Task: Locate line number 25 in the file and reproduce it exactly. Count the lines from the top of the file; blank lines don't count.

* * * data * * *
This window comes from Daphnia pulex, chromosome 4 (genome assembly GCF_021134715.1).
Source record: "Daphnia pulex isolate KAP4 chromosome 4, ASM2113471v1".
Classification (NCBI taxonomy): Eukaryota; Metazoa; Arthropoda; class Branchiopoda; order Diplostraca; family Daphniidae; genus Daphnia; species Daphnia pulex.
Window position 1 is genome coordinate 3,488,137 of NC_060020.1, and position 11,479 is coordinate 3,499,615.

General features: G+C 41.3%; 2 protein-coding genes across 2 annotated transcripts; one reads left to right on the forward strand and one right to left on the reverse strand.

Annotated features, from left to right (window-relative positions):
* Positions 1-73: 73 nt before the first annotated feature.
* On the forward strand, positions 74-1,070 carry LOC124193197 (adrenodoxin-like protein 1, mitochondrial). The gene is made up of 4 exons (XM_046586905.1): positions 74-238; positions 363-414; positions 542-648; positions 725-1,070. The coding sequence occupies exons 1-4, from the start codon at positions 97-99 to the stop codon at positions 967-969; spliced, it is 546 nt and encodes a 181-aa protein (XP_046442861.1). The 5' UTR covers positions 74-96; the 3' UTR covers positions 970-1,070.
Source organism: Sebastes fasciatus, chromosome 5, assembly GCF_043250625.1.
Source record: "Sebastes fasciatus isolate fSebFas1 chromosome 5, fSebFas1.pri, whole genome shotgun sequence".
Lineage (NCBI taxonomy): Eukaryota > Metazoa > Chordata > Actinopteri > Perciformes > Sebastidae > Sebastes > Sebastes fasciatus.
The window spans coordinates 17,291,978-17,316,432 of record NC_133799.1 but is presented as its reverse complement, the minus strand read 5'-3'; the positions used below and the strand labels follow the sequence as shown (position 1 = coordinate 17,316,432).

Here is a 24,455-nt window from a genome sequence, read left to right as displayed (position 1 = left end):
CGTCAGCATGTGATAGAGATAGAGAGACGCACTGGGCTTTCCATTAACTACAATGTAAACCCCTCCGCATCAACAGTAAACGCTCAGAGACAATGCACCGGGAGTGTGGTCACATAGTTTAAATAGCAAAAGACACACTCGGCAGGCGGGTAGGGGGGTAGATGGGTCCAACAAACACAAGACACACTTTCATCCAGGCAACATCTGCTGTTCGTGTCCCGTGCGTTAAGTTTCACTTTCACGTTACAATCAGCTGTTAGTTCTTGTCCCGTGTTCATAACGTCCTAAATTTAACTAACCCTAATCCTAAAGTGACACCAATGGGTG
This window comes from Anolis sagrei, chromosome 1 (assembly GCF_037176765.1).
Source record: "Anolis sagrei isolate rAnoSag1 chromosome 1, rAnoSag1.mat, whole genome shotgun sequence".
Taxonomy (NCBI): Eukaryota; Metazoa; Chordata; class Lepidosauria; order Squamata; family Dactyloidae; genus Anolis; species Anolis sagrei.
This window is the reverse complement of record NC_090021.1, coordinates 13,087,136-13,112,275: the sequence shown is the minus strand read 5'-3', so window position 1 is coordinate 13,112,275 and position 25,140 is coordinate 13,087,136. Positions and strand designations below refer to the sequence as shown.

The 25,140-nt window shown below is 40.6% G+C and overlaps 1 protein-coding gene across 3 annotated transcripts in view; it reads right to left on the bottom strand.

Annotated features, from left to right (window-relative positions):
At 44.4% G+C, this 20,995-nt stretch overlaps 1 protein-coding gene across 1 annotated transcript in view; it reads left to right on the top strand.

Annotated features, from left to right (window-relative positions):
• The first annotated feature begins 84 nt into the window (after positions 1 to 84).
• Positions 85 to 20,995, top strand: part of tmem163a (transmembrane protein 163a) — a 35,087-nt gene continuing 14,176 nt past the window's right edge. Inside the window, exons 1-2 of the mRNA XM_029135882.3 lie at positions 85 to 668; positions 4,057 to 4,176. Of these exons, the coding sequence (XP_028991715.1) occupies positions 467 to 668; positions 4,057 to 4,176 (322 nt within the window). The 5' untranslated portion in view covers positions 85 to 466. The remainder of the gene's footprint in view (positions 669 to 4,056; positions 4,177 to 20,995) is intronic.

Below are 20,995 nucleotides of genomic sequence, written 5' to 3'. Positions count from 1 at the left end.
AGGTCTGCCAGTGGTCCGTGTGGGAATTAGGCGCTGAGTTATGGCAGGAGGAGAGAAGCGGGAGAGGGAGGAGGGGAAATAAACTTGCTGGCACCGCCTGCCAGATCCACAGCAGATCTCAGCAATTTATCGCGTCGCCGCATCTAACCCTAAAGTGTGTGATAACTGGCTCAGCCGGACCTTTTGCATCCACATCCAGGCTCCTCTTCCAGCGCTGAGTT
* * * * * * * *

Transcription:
Below are 20,995 nucleotides of genomic sequence, written 5' to 3'. Positions count from 1 at the left end.